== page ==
At 4 a.m. on New York City's Lower East Side, Ike Marcus is shot and killed. His drinking buddy, Eric Cash, says two kids from the projects nearby did it. But when Cash is hauled in for questioning, the detectives decide he is the shooter and break Cash down until even he's not sure what happened. The latest from Richard Price (Freedomland, Clockers) is more than just a crime novel — it's a window onto the strain that occurs when gentrification comes to a neighborhood.
YAEL (ASSOCIATE EDITOR): I read the first 250 pages in one day — it was awesome. But once I got to the parts with the memorial service, when friend after so-called friend is eulogizing Ike with this ridiculous crap, like how good he was in bed — it kinda lost its momentum.
LUCY (EXECUTIVE EDITOR): I completely agree. I love a police procedural as much as the next gal, but at a certain point I felt like it was a slog. I got this sense that Price was caught up in writing an epic, so it felt a little overworked.
LAUREN (ARTICLES EDITOR): Well, I loved this book. I don't read a lot of this genre, but I have watched my fair share of Law & Order, and this was sort of like a great extended episode to me.
EILEEN (ASSISTANT EDITOR): Or The Wire, which Price was a writer on. And the way the story was structured, you did get that sense of a camera cutting from scene to scene.
LUCY: I did think the big sociological idea — the clashing of demographics in a neighborhood that's in transition — was riveting. The way different cultural influences are moving in and others are forced out ... a wonderful backdrop for a book. And it's happening all over the place.
YAEL: I thought Price really nailed the fallout of a senseless murder and that we're all vulnerable. When the guy goes down, it's like he "slipped on ice," as one character puts it — the ultimate anticlimax.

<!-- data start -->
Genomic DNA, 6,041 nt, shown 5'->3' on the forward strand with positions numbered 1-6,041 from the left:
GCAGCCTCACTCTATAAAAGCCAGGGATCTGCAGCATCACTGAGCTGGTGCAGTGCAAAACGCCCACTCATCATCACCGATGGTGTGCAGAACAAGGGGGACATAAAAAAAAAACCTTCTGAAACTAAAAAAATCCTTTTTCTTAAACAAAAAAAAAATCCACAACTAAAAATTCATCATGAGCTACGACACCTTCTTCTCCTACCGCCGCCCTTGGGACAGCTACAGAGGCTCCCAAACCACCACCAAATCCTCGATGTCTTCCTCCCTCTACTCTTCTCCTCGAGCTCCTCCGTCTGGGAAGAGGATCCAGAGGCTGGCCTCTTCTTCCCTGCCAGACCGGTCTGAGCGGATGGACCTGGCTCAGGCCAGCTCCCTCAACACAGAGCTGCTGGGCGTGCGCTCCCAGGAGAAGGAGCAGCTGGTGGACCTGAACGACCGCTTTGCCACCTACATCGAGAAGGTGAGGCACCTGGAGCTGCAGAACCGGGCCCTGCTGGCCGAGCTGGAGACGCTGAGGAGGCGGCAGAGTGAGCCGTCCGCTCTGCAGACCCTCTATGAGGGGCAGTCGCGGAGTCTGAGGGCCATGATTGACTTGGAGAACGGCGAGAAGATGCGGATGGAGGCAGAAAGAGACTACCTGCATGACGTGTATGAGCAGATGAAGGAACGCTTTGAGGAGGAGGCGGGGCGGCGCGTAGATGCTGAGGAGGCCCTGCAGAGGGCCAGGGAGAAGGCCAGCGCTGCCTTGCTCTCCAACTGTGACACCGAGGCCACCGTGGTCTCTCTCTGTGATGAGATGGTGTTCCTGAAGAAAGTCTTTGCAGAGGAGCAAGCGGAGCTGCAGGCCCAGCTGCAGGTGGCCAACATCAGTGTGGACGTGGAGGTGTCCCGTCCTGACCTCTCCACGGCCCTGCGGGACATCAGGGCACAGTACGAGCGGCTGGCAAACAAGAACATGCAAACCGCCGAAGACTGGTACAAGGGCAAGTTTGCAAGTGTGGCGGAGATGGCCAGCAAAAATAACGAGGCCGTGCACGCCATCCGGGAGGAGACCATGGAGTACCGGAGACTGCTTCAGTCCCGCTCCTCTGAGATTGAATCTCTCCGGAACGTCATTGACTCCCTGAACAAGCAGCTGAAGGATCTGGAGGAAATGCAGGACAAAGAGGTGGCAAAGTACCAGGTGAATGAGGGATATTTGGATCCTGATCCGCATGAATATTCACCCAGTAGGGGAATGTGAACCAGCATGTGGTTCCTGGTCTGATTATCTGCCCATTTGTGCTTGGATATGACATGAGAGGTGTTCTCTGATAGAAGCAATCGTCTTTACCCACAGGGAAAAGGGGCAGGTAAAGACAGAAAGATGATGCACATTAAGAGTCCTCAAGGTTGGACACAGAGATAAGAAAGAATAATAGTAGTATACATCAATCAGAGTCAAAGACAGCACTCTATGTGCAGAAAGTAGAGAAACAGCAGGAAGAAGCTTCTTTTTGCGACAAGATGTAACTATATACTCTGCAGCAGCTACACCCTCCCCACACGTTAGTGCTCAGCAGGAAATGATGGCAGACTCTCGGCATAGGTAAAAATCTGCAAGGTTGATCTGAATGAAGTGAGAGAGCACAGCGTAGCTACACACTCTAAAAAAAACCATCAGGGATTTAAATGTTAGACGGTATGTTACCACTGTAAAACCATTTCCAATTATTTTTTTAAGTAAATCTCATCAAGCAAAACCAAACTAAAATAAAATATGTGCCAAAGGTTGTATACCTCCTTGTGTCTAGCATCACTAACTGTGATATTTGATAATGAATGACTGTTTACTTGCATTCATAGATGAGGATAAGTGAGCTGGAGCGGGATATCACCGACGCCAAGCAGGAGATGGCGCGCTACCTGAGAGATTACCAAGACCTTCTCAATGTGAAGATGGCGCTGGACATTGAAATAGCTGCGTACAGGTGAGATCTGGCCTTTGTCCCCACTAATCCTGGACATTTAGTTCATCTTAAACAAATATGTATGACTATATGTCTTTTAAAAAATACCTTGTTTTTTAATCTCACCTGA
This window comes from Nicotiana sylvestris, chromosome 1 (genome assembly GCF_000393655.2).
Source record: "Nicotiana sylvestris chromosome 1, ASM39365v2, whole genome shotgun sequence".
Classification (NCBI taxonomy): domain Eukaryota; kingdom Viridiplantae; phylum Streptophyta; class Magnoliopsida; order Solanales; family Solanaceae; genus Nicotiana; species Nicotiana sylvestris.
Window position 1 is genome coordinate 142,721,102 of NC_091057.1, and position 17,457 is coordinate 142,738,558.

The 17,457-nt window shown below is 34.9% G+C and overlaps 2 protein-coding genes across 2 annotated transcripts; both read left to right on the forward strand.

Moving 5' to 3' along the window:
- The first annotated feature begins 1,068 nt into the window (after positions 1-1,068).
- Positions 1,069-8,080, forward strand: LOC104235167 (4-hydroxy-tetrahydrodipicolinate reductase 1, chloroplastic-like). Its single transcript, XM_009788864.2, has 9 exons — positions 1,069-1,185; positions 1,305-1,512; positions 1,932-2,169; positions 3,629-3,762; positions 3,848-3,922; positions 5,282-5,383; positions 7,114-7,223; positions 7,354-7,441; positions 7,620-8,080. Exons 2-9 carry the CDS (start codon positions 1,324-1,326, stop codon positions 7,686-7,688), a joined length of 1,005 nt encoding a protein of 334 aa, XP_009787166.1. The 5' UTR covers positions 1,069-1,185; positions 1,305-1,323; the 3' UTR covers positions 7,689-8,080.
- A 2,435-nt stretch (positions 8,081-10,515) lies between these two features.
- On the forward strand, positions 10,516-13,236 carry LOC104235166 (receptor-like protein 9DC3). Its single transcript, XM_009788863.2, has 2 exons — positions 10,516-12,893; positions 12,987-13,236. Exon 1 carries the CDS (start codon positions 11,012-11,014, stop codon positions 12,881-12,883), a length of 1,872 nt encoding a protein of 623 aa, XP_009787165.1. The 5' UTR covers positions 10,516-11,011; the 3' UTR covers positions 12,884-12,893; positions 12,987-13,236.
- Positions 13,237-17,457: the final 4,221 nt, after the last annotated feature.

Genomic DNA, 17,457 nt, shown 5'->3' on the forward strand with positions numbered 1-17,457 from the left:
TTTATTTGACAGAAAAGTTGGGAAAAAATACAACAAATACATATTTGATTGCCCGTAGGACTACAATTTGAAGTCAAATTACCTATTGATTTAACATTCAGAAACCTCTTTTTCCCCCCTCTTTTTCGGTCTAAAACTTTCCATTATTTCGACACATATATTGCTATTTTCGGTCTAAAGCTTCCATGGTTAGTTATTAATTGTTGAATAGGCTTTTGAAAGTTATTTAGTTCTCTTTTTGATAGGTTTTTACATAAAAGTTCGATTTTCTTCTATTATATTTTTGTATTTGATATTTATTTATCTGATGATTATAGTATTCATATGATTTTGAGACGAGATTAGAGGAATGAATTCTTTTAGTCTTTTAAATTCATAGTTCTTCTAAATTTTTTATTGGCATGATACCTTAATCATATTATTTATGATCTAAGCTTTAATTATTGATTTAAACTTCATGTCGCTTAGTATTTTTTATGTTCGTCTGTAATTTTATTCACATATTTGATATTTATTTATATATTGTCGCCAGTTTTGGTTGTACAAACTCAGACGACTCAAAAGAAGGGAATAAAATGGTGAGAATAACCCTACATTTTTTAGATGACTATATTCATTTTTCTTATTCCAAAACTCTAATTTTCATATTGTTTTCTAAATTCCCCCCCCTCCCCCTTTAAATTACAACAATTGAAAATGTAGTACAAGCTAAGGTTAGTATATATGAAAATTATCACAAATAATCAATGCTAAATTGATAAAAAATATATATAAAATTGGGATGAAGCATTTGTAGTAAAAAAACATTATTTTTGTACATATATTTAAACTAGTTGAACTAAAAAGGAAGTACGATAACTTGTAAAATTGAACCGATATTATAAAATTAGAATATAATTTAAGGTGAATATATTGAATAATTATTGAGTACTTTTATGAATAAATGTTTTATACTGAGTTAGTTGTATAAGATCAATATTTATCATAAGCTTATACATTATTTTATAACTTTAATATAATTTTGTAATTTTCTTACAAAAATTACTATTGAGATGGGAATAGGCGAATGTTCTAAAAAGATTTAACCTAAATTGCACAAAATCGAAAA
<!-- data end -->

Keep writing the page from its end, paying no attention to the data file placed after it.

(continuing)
LUCY: For me, the joy of reading this was more in the set pieces and the language than in the plot: "To the west, the 14-story buildings were towered over by One Police Plaza and Verizon headquarters, massive futuristic structures without any distinguishing features other than their blind climbing endlessness." That is so genius.
EILEEN: And the way he captured the slang and the jargon, like the kid calling his friend a "dolgier" — meaning, a do-anything soldier. You could just hear it.
LAUREN: What'd you think about Eric Cash? When he says he wants to run into a brick wall every time he hears about somebody he knows who sold a screenplay? I could totally relate to that.
YAEL: Yeah, but the self-loathing just seemed to drag on and on. Yes, I felt bad for him — I mean, he's a witness to a horrible crime and the cops think he did it. And while I did like the book overall, I got tired of reading about Cash's bitterness. It's like, get over it already.
SHOULD YOU READ IT?
NEXT MONTH: Wetlands by Charlotte Roche (Grove Press).